Fabien Baron is squaring off with Peter Brant over the recent bankruptcy of Interview magazine, and the latter seems none too pleased.
The wealthy onetime publishing mogul, who purchased Interview shortly after founder Andy Warhol’s death in 1987, this week urged a Manhattan court to reject a request by Baron for records regarding the financial goings-on of the magazine in the years preceding its sudden filing for liquidation. Baron was editorial director of Interview for a decade, only leaving earlier this year after months of working largely unpaid. He’s now the publication’s largest unsecured creditor with more than $600,000 owed to him.
Given the nature of a bankruptcy liquidation filing means an independent trustee has already been assigned to conduct something of an investigation into Interview’s operations in the months before it filed, counsel for Brant argued Baron’s request is “duplicative” and driven by “numerous baseless allegations.” At the least, Brant’s lawyer said the request should be postponed until after the trustee has completed his probe.
Baron is apparently seeking documentation that could possibly show claims of financial impropriety are, in fact, not baseless. Interview is already set to “relaunch” in September, again under the leadership of Kelly Brant. She’s Interview’s current president and Brant’s oldest daughter. Without documentation, Baron’s claims will remain just that, and if whatever Interview assets are needed for the relaunch (like trademarks, which are not included in the bankruptcy assets) are sold or transferred and put into operation, any additional investigation would be that much more convoluted and costly.
Specifically, Baron is seeking information from Brant and Singleton LLC, the holding company that was early this year assigned Brant’s $8.2 million secured claim on Interview’s assets stemming from his advances to the title (the only secured claim, leaving one to wonder if “Singleton” isn’t a bit of mocking wordplay), as well as Deborah Blasucci, Interview’s former chief financial officer who in 2016 sued the publication for wrongful termination and more than $5 million. Baron says Blasucci “may have important knowledge about the loan and the debtors finances in 2016 and prior years.”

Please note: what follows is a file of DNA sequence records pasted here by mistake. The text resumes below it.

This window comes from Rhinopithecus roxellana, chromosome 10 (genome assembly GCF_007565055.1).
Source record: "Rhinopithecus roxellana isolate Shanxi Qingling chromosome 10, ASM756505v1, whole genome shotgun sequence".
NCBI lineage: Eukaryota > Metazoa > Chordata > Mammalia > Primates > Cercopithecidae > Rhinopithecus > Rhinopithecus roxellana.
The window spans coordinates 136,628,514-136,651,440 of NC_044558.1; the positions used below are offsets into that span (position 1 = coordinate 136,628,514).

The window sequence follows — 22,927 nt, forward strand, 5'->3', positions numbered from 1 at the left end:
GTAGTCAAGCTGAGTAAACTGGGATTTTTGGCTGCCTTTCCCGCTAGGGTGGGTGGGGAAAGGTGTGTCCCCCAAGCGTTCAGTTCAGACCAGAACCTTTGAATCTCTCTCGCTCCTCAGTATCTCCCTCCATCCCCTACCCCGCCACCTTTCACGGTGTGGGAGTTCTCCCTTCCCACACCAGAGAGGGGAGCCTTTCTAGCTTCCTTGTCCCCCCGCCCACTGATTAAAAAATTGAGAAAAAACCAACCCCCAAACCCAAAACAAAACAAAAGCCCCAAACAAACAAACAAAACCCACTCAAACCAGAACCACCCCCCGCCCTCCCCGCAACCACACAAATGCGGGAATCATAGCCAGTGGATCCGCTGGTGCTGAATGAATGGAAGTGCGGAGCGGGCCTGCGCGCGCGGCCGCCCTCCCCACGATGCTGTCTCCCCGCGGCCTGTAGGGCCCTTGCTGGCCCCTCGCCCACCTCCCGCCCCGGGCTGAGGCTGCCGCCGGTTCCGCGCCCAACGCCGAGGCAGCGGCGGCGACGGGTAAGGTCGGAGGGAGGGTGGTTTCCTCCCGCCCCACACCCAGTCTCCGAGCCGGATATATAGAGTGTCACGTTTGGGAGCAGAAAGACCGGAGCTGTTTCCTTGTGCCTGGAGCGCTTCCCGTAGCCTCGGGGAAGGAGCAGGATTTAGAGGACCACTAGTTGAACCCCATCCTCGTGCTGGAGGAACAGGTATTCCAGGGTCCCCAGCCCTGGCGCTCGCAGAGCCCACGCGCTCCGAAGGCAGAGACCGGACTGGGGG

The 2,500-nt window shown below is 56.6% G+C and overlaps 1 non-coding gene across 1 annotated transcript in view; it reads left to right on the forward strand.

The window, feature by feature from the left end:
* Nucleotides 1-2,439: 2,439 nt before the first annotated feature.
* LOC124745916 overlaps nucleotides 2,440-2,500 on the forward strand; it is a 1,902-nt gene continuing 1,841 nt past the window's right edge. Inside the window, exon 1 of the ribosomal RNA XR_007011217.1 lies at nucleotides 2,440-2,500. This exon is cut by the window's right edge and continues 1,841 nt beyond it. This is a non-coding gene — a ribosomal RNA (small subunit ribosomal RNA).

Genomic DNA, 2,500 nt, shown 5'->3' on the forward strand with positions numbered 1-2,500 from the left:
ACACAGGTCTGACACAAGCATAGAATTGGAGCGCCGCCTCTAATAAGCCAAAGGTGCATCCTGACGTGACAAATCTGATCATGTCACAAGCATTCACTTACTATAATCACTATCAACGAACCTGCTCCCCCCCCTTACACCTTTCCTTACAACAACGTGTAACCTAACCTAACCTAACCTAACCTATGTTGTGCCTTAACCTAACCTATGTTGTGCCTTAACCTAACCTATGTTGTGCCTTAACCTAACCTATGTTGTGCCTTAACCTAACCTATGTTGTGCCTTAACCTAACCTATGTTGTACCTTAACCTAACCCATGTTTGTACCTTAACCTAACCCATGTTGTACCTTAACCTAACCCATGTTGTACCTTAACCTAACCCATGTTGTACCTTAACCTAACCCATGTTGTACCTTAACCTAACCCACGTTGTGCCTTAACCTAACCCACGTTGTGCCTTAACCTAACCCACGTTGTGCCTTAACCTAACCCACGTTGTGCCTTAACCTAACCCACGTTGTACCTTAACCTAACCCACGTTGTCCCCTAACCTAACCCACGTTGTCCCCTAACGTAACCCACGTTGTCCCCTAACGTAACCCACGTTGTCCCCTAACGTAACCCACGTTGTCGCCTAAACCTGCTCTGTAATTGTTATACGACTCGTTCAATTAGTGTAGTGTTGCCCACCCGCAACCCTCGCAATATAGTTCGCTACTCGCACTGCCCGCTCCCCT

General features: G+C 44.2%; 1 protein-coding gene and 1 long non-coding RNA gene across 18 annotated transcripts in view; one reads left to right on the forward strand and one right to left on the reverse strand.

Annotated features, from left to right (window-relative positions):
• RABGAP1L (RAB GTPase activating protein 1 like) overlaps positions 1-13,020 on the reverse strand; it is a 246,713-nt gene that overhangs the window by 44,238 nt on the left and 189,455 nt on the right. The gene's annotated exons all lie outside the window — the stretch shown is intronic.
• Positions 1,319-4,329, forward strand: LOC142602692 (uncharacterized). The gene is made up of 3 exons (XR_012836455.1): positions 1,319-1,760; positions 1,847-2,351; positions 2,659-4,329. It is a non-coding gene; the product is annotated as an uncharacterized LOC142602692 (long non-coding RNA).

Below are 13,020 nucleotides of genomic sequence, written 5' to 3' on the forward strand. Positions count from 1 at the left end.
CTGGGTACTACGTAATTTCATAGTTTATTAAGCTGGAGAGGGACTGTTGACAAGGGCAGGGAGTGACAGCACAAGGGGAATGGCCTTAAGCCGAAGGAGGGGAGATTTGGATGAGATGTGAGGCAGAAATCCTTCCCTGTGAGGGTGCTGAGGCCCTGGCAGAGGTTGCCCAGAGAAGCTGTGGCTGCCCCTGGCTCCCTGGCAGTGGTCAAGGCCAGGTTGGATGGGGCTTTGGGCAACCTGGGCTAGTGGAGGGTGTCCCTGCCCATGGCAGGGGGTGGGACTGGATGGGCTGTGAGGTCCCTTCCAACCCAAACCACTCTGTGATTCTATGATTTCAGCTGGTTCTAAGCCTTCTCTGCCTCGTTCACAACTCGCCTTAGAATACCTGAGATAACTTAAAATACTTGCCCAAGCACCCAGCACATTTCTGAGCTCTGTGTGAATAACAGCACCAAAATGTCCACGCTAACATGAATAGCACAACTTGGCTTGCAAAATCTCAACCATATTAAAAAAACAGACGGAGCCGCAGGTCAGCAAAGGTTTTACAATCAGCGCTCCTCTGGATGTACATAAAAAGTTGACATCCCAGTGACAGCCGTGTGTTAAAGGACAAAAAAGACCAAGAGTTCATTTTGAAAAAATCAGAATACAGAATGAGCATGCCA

He wants to know if any of Brant’s entities “improperly” have any of Interview’s assets, if the bankruptcy process was “manipulated” to escape responsibility for its creditor debts and “enable” another entity, like newly formed Crystal Ball Media, to take control of Interview’s assets. Baron added that Crystal Ball, a new company created by Kelly Brant for the purpose of relaunching the magazine, is “upon information and belief owned and controlled directly or indirectly by Brant, an individual that pled guilty to a felony related to tax evasion.” Brant in 1990 served a prison term of just under four months after a guilty plea related to charges of tax evasion through a shell company set up through his main business, White Birch Paper Co.
Although this sort of request by Baron, technically a type of subpoena, is often dealt with during formal creditor meetings, those have been “less than informative,” according to his motion. Kelly Brant and Christopher Brant, appearing at meetings on behalf of Interview and Brant’s two additional media holding companies going through bankruptcy, respectively, “were coy and claimed lack of memory or knowledge as to a number of factual items concerning the debtors financial affairs.”
Baron added that other answers by Brant’s children during creditor meetings have been “untrue or misleading.” While they admitted five former Interview employees are now working for Crystal Ball, Baron claims they’ve made offers to more than 20; they denied an official interest in acquiring Interview’s assets, despite sending a memo and an e-mail announcing the relaunch; and apparently dodged questions as to when and why a valuation on the magazine was performed prior to its bankruptcy filing.
Given all that, Baron said “an immediate investigation is needed to examine the relationships of the Brant entities to one another, matters regarding the insider loan and whether the Brant entities have improperly acted to interfere with the administration of the debtors assets and estates.”
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